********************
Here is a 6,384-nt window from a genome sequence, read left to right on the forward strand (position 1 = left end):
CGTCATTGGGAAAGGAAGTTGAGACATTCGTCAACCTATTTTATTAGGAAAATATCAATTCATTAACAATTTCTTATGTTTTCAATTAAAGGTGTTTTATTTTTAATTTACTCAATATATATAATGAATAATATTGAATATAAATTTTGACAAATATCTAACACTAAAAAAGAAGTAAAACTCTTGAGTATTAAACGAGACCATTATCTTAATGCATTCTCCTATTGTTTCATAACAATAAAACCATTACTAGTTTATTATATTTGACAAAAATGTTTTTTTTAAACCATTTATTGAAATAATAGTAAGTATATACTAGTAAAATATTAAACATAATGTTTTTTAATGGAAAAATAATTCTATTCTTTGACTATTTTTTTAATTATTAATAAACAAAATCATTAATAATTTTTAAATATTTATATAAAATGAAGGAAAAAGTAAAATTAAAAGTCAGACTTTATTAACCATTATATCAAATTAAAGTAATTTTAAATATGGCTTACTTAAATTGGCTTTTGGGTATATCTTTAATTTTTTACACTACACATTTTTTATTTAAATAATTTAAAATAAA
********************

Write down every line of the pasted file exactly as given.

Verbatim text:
Here is a 6,384-nt window from a genome sequence, read left to right on the forward strand (position 1 = left end):
CGTCATTGGGAAAGGAAGTTGAGACATTCGTCAACCTATTTTATTAGGAAAATATCAATTCATTAACAATTTCTTATGTTTTCAATTAAAGGTGTTTTATTTTTAATTTACTCAATATATATAATGAATAATATTGAATATAAATTTTGACAAATATCTAACACTAAAAAAGAAGTAAAACTCTTGAGTATTAAACGAGACCATTATCTTAATGCATTCTCCTATTGTTTCATAACAATAAAACCATTACTAGTTTATTATATTTGACAAAAATGTTTTTTTTAAACCATTTATTGAAATAATAGTAAGTATATACTAGTAAAATATTAAACATAATGTTTTTTAATGGAAAAATAATTCTATTCTTTGACTATTTTTTTAATTATTAATAAACAAAATCATTAATAATTTTTAAATATTTATATAAAATGAAGGAAAAAGTAAAATTAAAAGTCAGACTTTATTAACCATTATATCAAATTAAAGTAATTTTAAATATGGCTTACTTAAATTGGCTTTTGGGTATATCTTTAATTTTTTACACTACACATTTTTTATTTAAATAATTTAAAATAAA